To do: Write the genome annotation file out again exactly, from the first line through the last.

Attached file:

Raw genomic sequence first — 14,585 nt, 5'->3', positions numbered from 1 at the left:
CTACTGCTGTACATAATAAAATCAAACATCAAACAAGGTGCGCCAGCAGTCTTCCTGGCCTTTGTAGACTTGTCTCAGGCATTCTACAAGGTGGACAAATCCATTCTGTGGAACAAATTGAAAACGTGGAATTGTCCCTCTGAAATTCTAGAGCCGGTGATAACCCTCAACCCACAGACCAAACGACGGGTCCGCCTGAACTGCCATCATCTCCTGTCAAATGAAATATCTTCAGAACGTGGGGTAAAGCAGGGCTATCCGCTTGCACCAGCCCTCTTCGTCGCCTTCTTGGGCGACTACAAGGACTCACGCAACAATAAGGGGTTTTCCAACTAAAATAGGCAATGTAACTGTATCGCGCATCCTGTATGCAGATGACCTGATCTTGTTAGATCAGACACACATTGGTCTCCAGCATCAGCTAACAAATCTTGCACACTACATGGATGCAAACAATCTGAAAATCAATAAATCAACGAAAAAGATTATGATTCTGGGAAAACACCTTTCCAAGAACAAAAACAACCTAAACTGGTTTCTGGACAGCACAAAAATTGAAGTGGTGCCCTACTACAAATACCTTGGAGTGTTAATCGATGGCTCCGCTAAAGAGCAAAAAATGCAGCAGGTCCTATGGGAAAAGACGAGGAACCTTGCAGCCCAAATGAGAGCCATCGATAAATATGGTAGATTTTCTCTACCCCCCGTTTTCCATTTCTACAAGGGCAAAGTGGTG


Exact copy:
Raw genomic sequence first — 14,585 nt, 5'->3', positions numbered from 1 at the left:
CTACTGCTGTACATAATAAAATCAAACATCAAACAAGGTGCGCCAGCAGTCTTCCTGGCCTTTGTAGACTTGTCTCAGGCATTCTACAAGGTGGACAAATCCATTCTGTGGAACAAATTGAAAACGTGGAATTGTCCCTCTGAAATTCTAGAGCCGGTGATAACCCTCAACCCACAGACCAAACGACGGGTCCGCCTGAACTGCCATCATCTCCTGTCAAATGAAATATCTTCAGAACGTGGGGTAAAGCAGGGCTATCCGCTTGCACCAGCCCTCTTCGTCGCCTTCTTGGGCGACTACAAGGACTCACGCAACAATAAGGGGTTTTCCAACTAAAATAGGCAATGTAACTGTATCGCGCATCCTGTATGCAGATGACCTGATCTTGTTAGATCAGACACACATTGGTCTCCAGCATCAGCTAACAAATCTTGCACACTACATGGATGCAAACAATCTGAAAATCAATAAATCAACGAAAAAGATTATGATTCTGGGAAAACACCTTTCCAAGAACAAAAACAACCTAAACTGGTTTCTGGACAGCACAAAAATTGAAGTGGTGCCCTACTACAAATACCTTGGAGTGTTAATCGATGGCTCCGCTAAAGAGCAAAAAATGCAGCAGGTCCTATGGGAAAAGACGAGGAACCTTGCAGCCCAAATGAGAGCCATCGATAAATATGGTAGATTTTCTCTACCCCCCGTTTTCCATTTCTACAAGGGCAAAGTGGTG